Door-to-door pot delivery in Halton Hills?

March 4, 2019, 5:53 AM

Ex-Uber leader creates Eddy Delivery service, wanting to make pot accessible in Halton Hills

If Halton Hills council decides to opt out of having retail cannabis stores in town, a new marijuana delivery service says they are ready to pick up the slack.

“Halton Hills is absolutely not unique,” said Brett Chang, director of public affairs with Leaf Forward, a parent company of Eddy Delivery. 

Eddy Delivery is an on-demand cannabis delivery service that looks to fill that need, especially in municipalities that decide to opt out. Chang said that the province wants to respect the municipalities and allow for them to opt out of cannabis retail, and so does Eddy Delivery. 

However, if they do opt out, he says there needs to be a way to service residents who use cannabis, in order to keep them from using the black market.

“If they don’t,” said Chang, “what will likely happen is they will go to the black market … and undermine one of the main objectives of cannabis legalization in this country.”

By April 2019, the government is set to roll out policies for independent cannabis retail, with a licensing class that is being developed for on-demand cannabis delivery services.

It’s a model that mirrors Uber Eats, an on-demand food delivery service.

The CEO of Eddy Delivery is Ryan Dempsey, a former leader of Uber’s Canadian operations. The company is partnering with Inabuggy, one of Canada’s leading grocery delivery services.

Inabuggy delivers groceries to residents in cities across Canada like Calgary, Vancouver and Toronto.

Chang is also a former Uber employee, from the public affairs team.

“We saw how market places work, how they grow,” said Chang, who is also a former Uber employee, from the public affairs team. He said that the same model could be applied to cannabis delivery.

The company plans to have couriers who are trained, qualified and undergo background checks all of which are likely stipulations in the national policy framework for pot retail.

“You tap a button and you can have product delivered to your door,” said Chang.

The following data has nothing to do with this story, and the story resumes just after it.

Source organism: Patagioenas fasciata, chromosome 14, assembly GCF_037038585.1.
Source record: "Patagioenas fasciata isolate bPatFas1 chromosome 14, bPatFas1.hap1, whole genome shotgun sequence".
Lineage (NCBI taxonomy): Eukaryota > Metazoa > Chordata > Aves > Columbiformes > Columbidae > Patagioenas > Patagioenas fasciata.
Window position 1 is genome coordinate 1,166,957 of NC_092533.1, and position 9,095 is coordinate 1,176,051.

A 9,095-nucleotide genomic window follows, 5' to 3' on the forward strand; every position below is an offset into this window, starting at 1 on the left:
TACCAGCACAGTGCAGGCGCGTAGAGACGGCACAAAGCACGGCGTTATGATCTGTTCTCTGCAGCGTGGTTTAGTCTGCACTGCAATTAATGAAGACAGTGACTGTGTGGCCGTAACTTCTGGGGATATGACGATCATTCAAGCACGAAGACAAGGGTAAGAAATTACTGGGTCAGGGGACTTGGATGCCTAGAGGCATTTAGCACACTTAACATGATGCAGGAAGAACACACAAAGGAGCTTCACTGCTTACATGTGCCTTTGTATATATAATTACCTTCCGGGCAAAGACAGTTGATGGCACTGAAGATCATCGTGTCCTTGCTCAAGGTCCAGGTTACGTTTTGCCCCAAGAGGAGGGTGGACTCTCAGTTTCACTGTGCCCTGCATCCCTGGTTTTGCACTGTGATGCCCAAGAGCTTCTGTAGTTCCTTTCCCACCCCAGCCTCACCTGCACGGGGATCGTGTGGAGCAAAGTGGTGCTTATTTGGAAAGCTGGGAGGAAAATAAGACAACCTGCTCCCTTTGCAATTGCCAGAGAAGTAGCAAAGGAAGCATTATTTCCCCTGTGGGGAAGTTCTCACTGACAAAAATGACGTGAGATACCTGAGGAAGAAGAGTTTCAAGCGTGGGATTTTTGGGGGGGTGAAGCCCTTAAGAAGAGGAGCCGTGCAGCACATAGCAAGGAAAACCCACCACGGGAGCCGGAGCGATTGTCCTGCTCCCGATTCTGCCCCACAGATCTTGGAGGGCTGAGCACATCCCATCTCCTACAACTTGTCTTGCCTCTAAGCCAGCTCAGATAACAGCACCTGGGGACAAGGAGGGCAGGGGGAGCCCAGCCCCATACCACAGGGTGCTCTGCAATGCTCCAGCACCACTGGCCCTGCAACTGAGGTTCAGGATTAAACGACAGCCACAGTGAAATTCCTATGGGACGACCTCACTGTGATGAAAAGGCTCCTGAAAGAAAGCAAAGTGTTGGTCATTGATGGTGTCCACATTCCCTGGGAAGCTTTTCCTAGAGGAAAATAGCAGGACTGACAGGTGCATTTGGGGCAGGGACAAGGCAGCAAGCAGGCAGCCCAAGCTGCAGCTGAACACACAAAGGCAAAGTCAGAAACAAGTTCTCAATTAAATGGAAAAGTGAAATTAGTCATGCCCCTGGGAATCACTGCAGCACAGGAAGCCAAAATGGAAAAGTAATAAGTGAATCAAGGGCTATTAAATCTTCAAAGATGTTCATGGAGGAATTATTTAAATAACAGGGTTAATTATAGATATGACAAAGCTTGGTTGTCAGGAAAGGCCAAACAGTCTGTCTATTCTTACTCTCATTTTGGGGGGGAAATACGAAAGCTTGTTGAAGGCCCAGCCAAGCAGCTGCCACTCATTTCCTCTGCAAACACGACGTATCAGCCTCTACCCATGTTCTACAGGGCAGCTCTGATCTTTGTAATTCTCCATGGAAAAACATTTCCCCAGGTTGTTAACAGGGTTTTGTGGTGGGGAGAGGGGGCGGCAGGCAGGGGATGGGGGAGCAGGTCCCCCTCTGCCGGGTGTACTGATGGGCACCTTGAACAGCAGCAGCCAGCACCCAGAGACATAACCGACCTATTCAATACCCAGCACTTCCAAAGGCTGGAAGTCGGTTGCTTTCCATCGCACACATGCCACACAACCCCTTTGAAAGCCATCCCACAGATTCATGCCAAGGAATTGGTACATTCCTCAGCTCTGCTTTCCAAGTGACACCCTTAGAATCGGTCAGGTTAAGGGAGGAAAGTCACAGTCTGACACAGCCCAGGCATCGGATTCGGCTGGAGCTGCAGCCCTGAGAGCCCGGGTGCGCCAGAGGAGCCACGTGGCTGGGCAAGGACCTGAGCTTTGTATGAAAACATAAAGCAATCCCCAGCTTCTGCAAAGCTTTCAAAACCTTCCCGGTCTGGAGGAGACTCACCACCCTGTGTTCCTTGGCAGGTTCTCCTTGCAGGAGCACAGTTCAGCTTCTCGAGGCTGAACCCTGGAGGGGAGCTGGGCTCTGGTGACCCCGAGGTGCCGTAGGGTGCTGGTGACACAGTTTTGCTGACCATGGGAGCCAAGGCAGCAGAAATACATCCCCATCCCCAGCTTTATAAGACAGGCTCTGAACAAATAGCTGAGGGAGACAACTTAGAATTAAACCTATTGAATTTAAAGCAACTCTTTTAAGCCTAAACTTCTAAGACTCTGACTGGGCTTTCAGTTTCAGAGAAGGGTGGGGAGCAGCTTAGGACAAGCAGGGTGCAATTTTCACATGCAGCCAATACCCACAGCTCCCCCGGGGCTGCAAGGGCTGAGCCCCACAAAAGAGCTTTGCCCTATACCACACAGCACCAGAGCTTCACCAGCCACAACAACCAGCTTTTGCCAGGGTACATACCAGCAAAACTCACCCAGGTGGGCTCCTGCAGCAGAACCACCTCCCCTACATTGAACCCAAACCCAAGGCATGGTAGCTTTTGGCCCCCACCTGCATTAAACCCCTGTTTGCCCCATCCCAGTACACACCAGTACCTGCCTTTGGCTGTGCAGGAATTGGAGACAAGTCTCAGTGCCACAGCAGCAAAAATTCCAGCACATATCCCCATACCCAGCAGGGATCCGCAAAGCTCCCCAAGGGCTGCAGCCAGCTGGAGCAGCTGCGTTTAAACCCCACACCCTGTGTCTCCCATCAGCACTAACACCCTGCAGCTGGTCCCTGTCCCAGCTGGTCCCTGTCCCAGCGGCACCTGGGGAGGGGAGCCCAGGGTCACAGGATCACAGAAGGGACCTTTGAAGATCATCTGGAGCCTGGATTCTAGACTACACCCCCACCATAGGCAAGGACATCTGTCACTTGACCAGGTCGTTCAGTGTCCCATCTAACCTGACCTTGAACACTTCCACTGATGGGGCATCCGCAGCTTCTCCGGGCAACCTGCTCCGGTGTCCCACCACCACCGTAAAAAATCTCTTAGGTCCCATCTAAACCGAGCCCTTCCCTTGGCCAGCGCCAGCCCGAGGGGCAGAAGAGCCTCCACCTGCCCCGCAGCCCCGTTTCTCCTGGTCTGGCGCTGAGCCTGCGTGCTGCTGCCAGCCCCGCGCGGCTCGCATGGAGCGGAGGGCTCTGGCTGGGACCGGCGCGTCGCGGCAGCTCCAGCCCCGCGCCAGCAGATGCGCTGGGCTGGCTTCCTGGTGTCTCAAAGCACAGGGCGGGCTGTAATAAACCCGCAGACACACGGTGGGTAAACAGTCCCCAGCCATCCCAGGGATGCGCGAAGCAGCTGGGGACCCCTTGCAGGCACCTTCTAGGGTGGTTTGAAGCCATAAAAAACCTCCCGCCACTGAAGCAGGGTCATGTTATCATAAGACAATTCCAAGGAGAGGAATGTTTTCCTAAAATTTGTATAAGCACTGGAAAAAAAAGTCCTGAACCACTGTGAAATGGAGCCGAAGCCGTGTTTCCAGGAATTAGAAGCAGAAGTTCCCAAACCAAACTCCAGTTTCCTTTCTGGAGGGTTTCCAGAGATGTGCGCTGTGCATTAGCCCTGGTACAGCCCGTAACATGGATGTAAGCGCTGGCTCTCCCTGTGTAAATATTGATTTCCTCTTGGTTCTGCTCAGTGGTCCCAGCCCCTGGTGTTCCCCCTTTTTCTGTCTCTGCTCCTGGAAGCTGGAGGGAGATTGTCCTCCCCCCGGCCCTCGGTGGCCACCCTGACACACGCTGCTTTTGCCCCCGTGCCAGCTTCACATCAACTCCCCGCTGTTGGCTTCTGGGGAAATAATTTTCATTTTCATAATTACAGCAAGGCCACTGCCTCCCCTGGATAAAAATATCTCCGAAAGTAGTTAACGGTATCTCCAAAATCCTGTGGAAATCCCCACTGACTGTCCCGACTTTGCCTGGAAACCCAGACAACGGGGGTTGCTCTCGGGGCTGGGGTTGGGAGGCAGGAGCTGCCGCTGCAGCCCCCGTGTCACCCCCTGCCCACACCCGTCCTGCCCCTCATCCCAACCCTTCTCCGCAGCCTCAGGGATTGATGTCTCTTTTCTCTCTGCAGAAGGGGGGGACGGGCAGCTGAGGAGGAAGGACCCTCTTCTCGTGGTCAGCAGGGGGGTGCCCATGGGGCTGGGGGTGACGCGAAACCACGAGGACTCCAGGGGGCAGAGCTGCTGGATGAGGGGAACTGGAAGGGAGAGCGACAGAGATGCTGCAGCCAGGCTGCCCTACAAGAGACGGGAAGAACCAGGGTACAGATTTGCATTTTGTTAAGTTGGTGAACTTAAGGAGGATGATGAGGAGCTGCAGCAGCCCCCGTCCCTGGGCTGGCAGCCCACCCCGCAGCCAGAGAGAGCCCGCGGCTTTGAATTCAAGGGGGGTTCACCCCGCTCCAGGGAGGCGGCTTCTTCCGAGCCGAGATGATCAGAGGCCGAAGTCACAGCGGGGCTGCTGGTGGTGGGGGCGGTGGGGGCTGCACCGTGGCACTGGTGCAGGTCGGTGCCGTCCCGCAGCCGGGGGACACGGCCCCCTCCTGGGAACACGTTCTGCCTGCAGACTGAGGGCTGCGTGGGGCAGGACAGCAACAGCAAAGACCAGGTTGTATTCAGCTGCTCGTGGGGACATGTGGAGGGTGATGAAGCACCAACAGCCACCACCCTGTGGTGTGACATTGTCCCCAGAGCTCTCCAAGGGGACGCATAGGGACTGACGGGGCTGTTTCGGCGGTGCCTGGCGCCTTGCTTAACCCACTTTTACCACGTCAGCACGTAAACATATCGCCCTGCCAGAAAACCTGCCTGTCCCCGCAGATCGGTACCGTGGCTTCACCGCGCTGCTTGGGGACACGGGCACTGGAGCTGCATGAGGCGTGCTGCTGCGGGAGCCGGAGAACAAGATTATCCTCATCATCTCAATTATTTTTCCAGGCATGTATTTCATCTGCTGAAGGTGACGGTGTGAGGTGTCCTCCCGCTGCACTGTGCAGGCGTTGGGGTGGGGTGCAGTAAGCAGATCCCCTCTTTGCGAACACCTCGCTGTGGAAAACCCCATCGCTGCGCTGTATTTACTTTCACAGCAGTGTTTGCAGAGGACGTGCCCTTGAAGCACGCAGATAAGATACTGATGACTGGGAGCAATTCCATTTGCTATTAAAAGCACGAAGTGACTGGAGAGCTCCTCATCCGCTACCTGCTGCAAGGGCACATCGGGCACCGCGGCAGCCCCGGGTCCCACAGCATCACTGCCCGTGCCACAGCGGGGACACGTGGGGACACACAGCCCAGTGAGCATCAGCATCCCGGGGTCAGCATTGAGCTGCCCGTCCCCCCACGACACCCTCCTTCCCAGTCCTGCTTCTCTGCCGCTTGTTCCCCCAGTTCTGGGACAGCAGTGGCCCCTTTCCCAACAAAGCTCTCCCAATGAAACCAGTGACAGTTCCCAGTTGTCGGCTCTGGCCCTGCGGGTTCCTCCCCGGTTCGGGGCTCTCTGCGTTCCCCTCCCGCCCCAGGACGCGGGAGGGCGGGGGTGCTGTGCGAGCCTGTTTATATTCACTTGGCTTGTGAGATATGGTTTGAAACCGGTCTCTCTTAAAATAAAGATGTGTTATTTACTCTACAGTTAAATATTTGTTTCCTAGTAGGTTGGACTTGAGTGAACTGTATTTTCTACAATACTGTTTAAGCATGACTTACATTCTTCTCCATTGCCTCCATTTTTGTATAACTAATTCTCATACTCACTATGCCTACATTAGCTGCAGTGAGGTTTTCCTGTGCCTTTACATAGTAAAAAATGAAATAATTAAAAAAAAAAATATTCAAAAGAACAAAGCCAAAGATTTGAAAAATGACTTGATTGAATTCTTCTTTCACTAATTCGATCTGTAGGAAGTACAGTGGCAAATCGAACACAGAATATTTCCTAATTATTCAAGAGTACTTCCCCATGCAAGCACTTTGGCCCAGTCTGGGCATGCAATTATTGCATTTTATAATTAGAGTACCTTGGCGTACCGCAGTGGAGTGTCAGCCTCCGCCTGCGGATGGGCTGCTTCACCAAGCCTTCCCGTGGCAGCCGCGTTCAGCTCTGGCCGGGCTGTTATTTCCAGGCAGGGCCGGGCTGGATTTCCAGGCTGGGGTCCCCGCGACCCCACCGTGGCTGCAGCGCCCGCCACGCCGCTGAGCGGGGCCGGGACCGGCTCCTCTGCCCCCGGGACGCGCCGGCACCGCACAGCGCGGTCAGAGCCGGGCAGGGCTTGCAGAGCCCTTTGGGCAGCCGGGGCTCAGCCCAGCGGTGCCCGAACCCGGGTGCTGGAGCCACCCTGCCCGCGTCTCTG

For more rural zones within Halton Hills, Eddy Delivery would be planning at least same-day deliveries for users, if not on-demand.

“This is the perfect solution for municipalities who are leaning toward opting out,” said Chang, explaining that his company aims to respect which ever decision is made by the council, while also providing convenient and legal access to cannabis.

"I think you're going to see a lot of these companies coming up," said Halton Hills Mayor Rick Bonnette. He says that the town will look to consult the public on cannabis retail shops before having the newly elected council make a decision in January.

"It's hard to tell," he said, responding to whether a lack of retail shops could lead to more black market sales.

"I think if you buy it online it could be better," he said, pondering. "There's going to be a lot of bumps along the way. This is going to be a game-changer for Canada."

Halton regional police say that they won't be responding to calls about marijuana smells from neighbours, but will respond to calls of more plants being grown personally than the legal limit, complaints about stores selling to minors, cannabis-impaired driving and more.

While Eddy Delivery does not expect to be operating until spring, Halton Hills residents can purchase marijuana from the Ontario Government Cannabis store website, and subsequently shipped by Canada Post. The website will start accepting orders on the legalization date of Oct. 17.

Municipalities have until Jan. 22 to opt out of hosting cannabis retail stores, however municipalities can opt back in later.